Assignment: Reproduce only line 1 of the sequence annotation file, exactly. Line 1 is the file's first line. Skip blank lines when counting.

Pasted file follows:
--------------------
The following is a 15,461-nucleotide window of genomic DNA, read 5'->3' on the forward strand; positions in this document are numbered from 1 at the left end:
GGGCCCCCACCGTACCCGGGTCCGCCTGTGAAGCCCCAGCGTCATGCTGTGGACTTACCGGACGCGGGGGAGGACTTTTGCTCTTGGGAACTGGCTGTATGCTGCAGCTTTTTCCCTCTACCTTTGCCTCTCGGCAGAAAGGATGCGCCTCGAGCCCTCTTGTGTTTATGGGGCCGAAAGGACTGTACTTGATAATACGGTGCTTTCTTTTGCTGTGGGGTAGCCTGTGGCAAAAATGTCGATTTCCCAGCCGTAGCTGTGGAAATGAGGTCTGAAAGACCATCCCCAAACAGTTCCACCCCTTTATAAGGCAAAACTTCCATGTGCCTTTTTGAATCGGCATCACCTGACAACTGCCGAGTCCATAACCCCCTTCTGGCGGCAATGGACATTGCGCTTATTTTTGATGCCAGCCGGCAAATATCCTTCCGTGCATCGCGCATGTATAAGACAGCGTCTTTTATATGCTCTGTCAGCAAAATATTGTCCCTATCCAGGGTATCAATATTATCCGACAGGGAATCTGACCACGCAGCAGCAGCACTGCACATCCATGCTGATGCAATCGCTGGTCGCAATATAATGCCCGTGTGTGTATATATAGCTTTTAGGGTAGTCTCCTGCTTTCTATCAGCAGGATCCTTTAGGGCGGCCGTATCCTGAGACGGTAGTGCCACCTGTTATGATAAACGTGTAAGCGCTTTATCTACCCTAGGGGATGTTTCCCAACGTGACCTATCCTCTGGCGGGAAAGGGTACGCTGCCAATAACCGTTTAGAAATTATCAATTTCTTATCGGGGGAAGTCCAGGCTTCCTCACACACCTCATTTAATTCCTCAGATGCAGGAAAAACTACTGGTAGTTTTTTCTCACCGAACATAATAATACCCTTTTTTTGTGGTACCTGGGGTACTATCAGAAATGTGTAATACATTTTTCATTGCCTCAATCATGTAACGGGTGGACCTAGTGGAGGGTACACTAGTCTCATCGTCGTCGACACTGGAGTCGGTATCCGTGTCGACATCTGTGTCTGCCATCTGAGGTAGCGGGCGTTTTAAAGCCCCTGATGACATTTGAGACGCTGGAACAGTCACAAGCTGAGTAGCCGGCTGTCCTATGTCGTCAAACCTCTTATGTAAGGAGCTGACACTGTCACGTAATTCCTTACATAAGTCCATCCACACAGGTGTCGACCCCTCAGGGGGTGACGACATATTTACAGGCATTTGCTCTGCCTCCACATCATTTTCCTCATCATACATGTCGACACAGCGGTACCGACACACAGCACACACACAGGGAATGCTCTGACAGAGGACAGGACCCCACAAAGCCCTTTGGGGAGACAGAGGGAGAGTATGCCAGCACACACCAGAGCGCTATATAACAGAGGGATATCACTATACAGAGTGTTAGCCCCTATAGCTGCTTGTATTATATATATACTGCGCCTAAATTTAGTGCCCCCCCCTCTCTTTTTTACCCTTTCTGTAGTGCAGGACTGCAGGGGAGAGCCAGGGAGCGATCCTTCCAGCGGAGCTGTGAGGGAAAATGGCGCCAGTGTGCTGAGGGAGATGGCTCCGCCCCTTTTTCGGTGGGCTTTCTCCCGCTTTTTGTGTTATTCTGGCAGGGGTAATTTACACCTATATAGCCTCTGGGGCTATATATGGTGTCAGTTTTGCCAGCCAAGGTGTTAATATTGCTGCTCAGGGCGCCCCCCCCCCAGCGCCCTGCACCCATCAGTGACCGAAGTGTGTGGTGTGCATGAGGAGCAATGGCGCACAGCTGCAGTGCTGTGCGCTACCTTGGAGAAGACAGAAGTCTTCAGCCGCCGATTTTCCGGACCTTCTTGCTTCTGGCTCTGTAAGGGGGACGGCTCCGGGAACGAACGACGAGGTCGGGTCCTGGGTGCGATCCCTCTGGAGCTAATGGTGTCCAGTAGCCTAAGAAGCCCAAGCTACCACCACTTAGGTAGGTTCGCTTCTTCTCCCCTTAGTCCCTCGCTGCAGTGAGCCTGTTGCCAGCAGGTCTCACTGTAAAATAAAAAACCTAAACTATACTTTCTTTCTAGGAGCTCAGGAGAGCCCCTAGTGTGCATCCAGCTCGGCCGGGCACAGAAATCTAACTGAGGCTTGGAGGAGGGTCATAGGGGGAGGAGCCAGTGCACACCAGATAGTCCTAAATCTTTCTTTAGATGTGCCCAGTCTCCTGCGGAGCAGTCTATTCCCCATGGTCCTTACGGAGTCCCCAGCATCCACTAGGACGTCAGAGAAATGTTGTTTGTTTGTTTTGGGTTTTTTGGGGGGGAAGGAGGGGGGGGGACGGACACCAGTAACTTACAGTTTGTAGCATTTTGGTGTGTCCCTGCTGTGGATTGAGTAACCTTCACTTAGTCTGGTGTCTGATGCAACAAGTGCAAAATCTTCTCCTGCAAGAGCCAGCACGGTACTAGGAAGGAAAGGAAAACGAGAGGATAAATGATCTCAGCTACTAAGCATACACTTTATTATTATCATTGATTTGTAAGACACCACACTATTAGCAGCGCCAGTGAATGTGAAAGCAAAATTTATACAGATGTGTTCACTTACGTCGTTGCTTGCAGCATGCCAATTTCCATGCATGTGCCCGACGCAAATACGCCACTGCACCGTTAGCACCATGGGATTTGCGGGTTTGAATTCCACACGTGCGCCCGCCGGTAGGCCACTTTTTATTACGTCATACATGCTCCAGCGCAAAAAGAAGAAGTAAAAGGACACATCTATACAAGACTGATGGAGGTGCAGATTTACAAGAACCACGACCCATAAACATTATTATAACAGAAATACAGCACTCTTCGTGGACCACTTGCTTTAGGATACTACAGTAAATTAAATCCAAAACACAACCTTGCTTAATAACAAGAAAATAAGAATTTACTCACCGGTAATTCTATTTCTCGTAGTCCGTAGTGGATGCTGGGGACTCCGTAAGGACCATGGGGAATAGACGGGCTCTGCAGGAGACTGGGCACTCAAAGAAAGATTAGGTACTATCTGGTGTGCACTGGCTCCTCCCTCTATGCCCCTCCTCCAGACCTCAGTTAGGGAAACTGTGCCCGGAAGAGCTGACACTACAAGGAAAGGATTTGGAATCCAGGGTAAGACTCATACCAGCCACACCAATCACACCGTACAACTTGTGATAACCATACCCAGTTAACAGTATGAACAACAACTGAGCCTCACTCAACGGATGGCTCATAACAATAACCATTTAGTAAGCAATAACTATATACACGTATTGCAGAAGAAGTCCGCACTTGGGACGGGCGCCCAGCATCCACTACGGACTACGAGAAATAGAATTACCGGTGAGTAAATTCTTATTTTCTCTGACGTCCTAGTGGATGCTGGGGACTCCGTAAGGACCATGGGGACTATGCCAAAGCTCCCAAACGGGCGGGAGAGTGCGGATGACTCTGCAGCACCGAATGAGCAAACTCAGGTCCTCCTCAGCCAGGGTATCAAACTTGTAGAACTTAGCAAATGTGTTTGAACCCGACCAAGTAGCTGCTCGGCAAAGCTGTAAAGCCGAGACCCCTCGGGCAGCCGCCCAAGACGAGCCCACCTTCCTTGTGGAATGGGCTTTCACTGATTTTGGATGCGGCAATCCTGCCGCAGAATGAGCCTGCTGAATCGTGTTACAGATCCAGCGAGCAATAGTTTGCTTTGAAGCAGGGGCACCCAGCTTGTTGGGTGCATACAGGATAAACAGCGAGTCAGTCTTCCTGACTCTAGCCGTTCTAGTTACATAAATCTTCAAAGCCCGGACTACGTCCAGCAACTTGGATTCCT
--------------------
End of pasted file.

The following is a 15,461-nucleotide window of genomic DNA, read 5'->3' on the forward strand; positions in this document are numbered from 1 at the left end: